I was shocked when I heard about Gov. John Baldacci’s plan to radically consolidate Maine’s school districts. I wasn’t stunned by his proposal, but rather that he had the guts to actually offer such a bold plan. How could a governor known for offering relatively small budget changes over the last four years take such a far-reaching step?
Maybe he’s decided to take more chances in this, his last term. Whatever the reason, he is beginning to exercise courageous political leadership. It’s refreshing.
Baldacci is attempting to be a transactional leader. Essentially, he wants a swap with the residents of Maine: If you give up traditional methods of local control over education, you can have lower property taxes and improved K-12 public education. Call it a “grand bargain.”
It is officially identified as the Local Schools Regional Support Initiative (LSRS). The plan would create 26 regional centers out of the nearly 300 existing local school committees and boards. Some $241 million in state and local savings would be realized in four years, based on streamlined administrative functions.
I could cite various statistics about our property tax levels and the conditions of our K-12 public schools. But I won’t, as there are plenty of advocates on these issues who will use them to try and influence public debate. The key dynamic is this: The Baldacci administration must convince a majority of the Legislature that the current bloated school administration structure contributes to high property taxes and inadequate educational resources.
If they can, the plan might succeed.
Yet the administration must walk a political tightrope. If they are perceived as strident and unfairly singling out school administrators as prime examples of government waste, they risk a backlash. Some existing school districts, as well as various interest groups, might fight back and derail the plan. They could claim the promised savings won’t materialize. They could also point to other areas of state spending as better examples of waste.
If the administration compromises too early on the LSRS, however, they risk revolt from the fiscal right. There are numerous alternative legislative proposals which could complicate the initiative. Some are either voluntary, move much slower towards consolidation, or offer fewer savings than the governor’s plan. Fiscal conservatives who wish to greatly reduce spending might not find these alternatives acceptable.
One of the most controversial portions of the “grand bargain” is the local control angle. Baldacci’s plan envisions communities sending representatives to regional school boards. But will they be looking out for the interest of their communities, or their region? With procedural safeguards such as regional budget meetings and local advisory councils, the LSRS assumes, ultimately, these interests won’t be seen as conflicting.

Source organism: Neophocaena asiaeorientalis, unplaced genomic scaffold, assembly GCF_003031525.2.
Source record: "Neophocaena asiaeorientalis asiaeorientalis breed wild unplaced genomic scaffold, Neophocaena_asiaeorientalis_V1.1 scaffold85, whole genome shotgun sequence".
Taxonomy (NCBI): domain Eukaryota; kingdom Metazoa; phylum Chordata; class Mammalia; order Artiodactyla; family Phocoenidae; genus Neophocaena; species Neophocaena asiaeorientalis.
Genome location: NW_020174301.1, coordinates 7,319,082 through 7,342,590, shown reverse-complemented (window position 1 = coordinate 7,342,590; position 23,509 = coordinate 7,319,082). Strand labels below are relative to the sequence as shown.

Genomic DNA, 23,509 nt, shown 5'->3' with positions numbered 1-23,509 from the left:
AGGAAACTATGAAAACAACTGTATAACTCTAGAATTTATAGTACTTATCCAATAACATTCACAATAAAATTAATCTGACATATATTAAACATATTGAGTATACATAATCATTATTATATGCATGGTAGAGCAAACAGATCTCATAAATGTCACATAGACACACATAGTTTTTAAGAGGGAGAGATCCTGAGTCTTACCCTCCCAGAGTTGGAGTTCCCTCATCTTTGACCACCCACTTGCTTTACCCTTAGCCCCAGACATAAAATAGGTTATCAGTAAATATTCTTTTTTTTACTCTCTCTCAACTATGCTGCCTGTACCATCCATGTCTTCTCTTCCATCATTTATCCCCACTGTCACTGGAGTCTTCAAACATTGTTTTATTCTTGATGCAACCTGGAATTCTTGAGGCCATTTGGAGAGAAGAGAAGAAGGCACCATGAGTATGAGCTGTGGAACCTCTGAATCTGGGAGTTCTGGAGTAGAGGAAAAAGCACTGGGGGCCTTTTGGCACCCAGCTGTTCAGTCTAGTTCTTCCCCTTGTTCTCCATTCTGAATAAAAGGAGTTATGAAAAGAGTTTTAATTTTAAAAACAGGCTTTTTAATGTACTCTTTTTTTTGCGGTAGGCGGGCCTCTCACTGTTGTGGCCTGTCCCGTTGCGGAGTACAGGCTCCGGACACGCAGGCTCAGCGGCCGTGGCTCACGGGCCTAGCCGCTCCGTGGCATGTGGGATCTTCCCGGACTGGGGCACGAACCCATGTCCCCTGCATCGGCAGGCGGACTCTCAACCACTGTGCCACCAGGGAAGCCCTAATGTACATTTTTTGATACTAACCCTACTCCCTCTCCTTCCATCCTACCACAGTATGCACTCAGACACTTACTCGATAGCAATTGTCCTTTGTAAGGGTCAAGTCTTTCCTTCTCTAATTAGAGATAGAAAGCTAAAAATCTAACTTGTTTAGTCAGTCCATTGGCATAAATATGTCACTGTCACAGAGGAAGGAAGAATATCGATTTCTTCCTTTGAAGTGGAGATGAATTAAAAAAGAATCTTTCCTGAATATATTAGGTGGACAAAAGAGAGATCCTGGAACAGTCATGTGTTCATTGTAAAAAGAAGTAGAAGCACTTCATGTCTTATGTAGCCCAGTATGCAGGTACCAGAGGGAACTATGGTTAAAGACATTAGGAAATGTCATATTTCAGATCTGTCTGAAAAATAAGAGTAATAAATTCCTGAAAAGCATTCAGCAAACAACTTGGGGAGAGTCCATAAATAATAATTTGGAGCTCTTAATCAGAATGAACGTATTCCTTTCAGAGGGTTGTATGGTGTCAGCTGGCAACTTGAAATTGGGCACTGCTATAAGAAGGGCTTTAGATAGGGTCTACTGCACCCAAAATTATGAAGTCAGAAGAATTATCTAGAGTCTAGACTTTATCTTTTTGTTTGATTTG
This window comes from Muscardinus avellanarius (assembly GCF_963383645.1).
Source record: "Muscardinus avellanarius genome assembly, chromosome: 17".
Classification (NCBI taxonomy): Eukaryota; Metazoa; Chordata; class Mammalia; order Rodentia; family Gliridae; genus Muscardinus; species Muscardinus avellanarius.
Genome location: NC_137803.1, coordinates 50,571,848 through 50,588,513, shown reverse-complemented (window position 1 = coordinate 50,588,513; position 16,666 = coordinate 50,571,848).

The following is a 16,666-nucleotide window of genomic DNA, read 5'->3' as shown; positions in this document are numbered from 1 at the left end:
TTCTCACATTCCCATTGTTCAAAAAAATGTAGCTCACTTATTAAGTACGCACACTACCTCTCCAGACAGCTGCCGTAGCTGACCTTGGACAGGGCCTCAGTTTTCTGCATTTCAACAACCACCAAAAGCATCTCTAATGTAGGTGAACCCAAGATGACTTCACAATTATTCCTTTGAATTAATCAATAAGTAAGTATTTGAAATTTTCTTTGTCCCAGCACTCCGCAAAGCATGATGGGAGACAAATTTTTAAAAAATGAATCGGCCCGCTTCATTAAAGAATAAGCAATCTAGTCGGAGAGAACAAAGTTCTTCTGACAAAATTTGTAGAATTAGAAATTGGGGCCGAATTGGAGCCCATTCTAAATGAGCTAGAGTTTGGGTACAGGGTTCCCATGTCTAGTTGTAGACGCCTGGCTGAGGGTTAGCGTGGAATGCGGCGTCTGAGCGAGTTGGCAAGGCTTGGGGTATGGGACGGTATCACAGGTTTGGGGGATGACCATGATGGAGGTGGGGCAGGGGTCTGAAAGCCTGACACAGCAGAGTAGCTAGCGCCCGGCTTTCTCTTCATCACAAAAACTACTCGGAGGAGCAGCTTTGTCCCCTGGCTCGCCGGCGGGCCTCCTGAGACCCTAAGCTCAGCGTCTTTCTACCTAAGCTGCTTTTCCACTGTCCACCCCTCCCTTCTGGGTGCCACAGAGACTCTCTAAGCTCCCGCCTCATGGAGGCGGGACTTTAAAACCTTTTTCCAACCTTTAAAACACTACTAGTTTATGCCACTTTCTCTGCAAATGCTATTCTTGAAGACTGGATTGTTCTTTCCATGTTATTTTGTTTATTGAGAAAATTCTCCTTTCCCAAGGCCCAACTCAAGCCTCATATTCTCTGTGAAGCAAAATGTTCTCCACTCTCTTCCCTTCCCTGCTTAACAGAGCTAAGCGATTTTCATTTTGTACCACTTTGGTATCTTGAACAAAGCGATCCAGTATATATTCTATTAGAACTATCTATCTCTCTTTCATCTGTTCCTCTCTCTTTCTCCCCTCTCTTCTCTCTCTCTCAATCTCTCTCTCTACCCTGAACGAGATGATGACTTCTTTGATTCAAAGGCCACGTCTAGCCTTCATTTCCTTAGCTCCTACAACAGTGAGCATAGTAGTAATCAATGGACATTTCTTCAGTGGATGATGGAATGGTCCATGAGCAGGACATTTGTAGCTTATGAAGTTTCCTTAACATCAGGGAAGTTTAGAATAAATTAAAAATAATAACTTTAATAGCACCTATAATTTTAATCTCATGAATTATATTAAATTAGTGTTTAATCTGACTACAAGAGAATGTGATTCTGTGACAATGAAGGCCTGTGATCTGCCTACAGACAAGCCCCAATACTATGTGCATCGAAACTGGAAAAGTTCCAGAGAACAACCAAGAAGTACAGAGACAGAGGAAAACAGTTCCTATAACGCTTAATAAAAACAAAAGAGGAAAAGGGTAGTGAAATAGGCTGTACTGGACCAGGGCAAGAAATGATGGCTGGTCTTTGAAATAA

Perhaps these new regional boards are the start of an attempt by our political leaders to redefine what Mainers conceive as local. Since the new regional centers would largely mirror the current Regional Career Technical Centers, the plan assumes what is now thought of as regional, will someday be envisaged as local.
For example, one proposed school district consists of Turner, Leeds, Litchfield, Minot, Auburn, Lewiston, Greene, Wales, Mechanic Falls, Poland, Durham, Sabattus and Lisbon. Even though these municipalities are unique, are they compatible enough – and close enough geographically – to logically consider their aggregate “local?”
The LSRS specifically states it won’t close or consolidate schools. It could create, however, a structure to make consolidating or closing schools easier. For example, small communities with tiny elementary schools might be pressured to close their school by a regional school board.
The context is critical: if the LSRS becomes law, there could be momentum to follow through on its logic. Will many small towns vote to disregard the wishes of the newly created regional school district? If a town did, it might be accused of acting parochially, and fortifying its insularity.
I hope the Baldacci administration can convince the Legislature the importance of swiftly reining the outdated and excessive administrative structure of Maine’s education system. I have a feeling he just might succeed because of his budgetary cleverness; he calculated some of the theoretical savings of his plan into the next state budget. Any reform that is slower, or less fundamental, might force the Legislature to look elsewhere to balance the budget. Health care cuts anyone? I doubt it.
Baldacci is not only a skillful budgeter, but with this proposal, he may be developing into a courageous leader. It seems he’s been inspired by the following quote attributed to Admiral William S. Halsey: “All problems become smaller if you don’t dodge them, but confront them. Touch a thistle timidly, and it pricks you; grasp it boldly, and its spines crumble.”
Grasp it boldly, the governor has.
Karl Trautman is the chairperson of the social sciences department at Central Maine Community College. He received his doctorate in political science from the University of Hawaii. He can be reached at firstname.lastname@example.org